Weld County








POSTED ON 5.6.2014
POSTED BY: Gloria L Velasquez

My brother Johnny

Today I thought of you as I have since your death on May 6 1968. I have immortalized you in two PBS docs that feature my work. If any of you who posted were in Vietnam with my brother, please contact me.
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POSTED ON 5.6.2014
POSTED BY: A Fellow Marine, Quang Tri, Vietnam

Semper Fi Marine.

POSTED ON 5.6.2014
POSTED BY: Curt Carter

Remembering An American Hero

Dear LCPL John Robert Velasquez, sir

As an American, I would like to thank you for your service and for your sacrifice made on behalf of our wonderful country. The youth of today could gain much by learning of heroes such as yourself, men and women whose courage and heart can never be questioned.

May God allow you to read this, and may He allow me to someday shake your hand when I get to Heaven to personally thank you. May he also allow my father to find you and shake your hand now to say thank you; for America, and for those who love you.

With respect, Sir

Curt Carter
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POSTED ON 6.14.2010
POSTED BY: Robert Sage

We Remember

John is buried at Johnstown (Ewell) Cem, Johnstown, Weld Co, CO. His military stone says BTRY W, 1/12, 3 MAR DIV. PH
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POSTED ON 2.7.2008
POSTED BY: Arnold M. Huskins

The Johnstown Breeze newspaper article

Taken from the website of The Johnstown Breeze, authored by Matt Lubich, dated 7 February 2008:

About the photo: Writer and former Johnstown resident Gloria Velásquez appears in one of the last pictures of her and her brother, John Robert “Fini” Velásquez, who was killed in 1968 in Vietnam...Velásquez is trying to establish a scholarship in her brother’s name for a minority student at Roosevelt High School.

He remains forever just a kid. Frozen in the amber of grief over a life lost too soon. After nearly four decades, eyes now framed with wrinkles have to squint when they look back to recall when he was alive, but even today, tears still come when they do.

But perhaps, his memory will help send another minority young man or woman off to college, rather than to war.

Writer and former Johnstown resident Gloria Velásquez is trying to establish a scholarship at Roosevelt High School in memory of her brother, John Robert Velásquez, who was killed in the spring of 1968 in Vietnam. He was the first, and it is believed only, casualty from the community in that war.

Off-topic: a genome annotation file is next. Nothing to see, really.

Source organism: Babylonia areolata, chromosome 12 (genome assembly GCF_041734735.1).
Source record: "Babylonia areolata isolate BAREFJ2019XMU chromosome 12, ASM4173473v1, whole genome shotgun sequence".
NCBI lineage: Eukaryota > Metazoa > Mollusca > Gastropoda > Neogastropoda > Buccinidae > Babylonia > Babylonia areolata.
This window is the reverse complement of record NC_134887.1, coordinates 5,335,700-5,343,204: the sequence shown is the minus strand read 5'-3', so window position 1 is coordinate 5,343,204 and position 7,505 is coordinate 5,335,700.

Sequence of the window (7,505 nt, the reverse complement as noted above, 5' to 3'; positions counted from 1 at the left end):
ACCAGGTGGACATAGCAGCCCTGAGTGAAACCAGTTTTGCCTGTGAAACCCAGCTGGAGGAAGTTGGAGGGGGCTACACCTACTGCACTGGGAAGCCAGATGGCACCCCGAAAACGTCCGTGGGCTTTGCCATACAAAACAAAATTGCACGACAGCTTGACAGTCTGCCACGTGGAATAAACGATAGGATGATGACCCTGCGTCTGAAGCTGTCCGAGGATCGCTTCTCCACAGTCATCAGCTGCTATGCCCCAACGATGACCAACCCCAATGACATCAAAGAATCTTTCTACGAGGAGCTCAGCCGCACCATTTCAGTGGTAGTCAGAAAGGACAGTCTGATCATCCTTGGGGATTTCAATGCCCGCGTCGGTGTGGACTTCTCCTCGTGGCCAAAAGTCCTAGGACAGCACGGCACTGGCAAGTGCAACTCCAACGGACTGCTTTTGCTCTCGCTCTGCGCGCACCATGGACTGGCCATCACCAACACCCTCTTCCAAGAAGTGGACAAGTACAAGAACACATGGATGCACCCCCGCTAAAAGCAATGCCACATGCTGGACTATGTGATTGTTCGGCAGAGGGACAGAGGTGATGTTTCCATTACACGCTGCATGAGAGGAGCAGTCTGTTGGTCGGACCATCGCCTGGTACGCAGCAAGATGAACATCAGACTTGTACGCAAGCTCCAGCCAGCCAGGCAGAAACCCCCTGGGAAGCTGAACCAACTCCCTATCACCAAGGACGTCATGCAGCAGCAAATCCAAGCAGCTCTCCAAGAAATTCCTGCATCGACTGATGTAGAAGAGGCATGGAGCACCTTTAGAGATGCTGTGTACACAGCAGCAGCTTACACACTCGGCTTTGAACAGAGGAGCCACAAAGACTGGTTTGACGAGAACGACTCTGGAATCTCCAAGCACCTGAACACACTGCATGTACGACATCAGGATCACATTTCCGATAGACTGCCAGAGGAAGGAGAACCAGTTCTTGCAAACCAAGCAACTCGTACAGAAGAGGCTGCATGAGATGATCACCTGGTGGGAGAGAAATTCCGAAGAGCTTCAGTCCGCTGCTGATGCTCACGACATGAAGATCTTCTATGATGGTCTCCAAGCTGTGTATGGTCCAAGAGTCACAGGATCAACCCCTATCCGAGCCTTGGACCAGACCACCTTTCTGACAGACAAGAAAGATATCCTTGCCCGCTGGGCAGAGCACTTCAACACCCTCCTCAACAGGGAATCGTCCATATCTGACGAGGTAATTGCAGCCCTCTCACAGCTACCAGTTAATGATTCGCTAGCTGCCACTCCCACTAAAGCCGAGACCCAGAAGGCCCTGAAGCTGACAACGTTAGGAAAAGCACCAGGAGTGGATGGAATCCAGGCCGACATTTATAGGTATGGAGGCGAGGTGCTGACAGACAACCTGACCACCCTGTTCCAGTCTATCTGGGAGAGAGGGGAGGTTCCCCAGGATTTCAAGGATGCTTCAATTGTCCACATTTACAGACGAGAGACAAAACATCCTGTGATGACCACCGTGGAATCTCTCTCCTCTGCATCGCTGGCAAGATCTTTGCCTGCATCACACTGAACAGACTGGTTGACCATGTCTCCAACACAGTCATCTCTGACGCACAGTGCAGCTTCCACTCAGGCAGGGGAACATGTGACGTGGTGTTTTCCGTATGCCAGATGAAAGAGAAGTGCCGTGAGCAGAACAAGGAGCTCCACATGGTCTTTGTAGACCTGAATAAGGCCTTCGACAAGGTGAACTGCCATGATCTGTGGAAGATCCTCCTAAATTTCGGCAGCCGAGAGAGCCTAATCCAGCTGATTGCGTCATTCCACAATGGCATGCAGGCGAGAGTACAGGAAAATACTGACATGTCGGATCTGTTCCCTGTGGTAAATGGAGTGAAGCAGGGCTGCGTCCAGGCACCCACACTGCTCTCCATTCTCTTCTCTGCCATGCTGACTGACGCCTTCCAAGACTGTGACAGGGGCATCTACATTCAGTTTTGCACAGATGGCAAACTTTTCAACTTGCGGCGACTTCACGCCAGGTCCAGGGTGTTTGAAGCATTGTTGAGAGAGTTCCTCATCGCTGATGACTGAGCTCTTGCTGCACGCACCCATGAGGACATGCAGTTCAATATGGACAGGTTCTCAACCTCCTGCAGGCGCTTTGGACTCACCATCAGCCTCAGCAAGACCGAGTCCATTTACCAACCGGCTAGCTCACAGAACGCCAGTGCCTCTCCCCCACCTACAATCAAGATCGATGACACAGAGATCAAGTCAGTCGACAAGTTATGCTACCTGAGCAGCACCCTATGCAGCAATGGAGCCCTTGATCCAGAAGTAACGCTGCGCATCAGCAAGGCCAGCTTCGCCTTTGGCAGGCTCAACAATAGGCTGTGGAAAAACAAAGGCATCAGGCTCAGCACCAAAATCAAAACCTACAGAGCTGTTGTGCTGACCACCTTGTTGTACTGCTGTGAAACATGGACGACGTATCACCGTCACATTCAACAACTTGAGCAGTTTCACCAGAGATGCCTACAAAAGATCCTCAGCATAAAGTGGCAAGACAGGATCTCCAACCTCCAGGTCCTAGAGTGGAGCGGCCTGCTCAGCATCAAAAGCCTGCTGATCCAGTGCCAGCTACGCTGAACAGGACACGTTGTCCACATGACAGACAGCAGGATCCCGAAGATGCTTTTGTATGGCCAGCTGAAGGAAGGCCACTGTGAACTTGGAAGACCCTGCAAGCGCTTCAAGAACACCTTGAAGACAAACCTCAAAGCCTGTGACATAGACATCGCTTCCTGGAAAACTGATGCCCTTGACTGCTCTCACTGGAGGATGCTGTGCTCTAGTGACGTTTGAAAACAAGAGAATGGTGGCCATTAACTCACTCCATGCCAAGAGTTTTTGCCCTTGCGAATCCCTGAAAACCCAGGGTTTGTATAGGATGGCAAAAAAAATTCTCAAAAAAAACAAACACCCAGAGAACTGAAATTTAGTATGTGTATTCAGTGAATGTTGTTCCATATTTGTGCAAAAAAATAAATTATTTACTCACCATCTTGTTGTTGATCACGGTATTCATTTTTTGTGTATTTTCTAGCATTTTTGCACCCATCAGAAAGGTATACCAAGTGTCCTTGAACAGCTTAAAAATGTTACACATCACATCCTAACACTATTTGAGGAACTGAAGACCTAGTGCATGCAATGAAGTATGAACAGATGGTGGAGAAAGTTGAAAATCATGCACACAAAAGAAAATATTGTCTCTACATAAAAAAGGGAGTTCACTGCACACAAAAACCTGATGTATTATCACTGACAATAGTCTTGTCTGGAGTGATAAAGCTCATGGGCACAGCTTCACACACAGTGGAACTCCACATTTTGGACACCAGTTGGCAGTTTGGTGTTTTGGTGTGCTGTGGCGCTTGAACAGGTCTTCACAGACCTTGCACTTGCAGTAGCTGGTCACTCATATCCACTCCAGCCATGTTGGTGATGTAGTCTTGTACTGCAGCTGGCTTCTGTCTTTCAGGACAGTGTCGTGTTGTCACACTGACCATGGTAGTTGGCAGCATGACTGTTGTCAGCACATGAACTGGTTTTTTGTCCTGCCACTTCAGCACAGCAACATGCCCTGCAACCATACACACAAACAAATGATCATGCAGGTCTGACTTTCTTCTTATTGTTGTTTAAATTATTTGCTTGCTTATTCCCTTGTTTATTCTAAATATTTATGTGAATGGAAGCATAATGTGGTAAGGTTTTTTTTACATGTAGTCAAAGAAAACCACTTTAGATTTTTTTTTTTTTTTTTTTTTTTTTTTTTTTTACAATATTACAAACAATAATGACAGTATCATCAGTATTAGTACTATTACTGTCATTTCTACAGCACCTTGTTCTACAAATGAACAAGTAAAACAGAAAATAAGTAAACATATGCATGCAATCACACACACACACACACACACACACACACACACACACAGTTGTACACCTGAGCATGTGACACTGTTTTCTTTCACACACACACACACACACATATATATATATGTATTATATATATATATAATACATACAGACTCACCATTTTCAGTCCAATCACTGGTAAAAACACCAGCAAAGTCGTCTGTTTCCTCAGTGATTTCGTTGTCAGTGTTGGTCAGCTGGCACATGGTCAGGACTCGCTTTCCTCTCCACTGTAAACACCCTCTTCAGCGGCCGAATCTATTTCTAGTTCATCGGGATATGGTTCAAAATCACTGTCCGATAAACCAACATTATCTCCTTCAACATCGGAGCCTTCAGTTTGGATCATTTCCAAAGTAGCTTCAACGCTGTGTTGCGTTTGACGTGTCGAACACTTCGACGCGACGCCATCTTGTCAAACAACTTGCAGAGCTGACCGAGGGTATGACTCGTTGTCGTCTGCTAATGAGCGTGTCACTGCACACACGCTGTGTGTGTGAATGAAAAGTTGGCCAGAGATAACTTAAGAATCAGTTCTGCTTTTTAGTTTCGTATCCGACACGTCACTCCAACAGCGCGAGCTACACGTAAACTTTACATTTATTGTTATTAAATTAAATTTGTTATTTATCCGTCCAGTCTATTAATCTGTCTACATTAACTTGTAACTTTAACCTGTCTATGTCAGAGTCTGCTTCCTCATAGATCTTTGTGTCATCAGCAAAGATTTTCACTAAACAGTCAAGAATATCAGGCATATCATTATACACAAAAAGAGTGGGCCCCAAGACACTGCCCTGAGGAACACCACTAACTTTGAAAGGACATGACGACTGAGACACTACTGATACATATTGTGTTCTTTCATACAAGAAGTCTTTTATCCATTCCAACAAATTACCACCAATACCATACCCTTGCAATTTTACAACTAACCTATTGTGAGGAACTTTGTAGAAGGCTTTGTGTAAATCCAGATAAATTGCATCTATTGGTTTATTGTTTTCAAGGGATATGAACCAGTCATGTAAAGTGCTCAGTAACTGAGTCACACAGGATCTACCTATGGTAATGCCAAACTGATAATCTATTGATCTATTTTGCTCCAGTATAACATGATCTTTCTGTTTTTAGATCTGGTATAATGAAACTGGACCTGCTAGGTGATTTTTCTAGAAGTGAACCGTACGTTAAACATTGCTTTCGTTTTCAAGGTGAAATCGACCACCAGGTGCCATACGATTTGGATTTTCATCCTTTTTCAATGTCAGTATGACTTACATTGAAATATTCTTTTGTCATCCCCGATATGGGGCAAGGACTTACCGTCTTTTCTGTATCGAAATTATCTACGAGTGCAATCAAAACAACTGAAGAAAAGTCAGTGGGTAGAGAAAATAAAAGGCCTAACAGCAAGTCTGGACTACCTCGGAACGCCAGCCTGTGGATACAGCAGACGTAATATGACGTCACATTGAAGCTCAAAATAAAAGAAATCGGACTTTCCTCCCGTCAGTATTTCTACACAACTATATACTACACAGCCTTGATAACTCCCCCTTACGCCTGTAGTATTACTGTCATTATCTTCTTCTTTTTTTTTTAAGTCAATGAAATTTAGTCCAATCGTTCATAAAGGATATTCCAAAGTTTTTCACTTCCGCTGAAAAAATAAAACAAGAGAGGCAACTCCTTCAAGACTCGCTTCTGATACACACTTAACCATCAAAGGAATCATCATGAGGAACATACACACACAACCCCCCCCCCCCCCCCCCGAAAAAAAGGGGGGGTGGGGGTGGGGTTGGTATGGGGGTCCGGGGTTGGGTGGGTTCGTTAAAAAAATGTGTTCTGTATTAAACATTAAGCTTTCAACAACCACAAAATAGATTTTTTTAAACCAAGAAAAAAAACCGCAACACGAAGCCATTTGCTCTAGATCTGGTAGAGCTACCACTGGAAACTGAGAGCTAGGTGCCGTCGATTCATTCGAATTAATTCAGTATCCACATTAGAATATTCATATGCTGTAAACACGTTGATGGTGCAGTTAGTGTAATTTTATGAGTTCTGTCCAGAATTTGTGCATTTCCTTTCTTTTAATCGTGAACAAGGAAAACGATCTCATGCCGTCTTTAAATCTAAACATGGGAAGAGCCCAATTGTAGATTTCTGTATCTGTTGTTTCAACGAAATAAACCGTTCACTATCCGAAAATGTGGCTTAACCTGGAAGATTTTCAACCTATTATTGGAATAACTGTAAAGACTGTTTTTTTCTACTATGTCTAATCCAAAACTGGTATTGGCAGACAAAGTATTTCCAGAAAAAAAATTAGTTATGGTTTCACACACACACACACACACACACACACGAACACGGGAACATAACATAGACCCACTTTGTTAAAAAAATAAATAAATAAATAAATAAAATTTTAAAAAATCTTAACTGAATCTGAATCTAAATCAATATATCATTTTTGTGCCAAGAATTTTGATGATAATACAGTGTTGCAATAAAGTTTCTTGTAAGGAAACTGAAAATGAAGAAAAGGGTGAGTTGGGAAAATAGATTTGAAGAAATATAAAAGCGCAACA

Velásquez, a noted Chicana writer and poet, and a professor of modern languages and literature at California Polytechnic State University in San Luis Obispo, Calif., started the scholarship a while back, but it hasn’t been awarded for several years.

“I had started it, and then it sort of died out,” she said. “I tried to revive it last year, but it didn’t work out, so now I’m trying to get it going again faithfully every year.

“It’s only $500, but it’s coming out of my pocket,” Velásquez said. “I just want to get someone excited about the idea of going to college. Like the encouragement I got from some people. I want to see someone who has the potential maybe get a door opened for them and know that they can also achieve an education.”

Velásquez wants the scholarship awarded to an African American or Latino/Chicano student at Roosevelt. Her brother dropped out of school in the seventh grade. He enlisted in the Marines when he was 17. His mother had to sign the papers to let him.

In part, Velásquez believes, her brother chose to join the Marines because he felt the door to education was closed to him as a minority, and the military was a way out of the fields and the farm labor he had grown up doing.

“In a novel I’m working on, I’m trying to capture the frustration he felt,” she said. “He didn’t feel valued in school and sort of felt pushed out and into the working world. At that time, what they now call the ‘push-out rate’ for Chicano males was extremely high.”

Her brother, 11 months older than her, was a smart young man, Velásquez said. A lot like their father.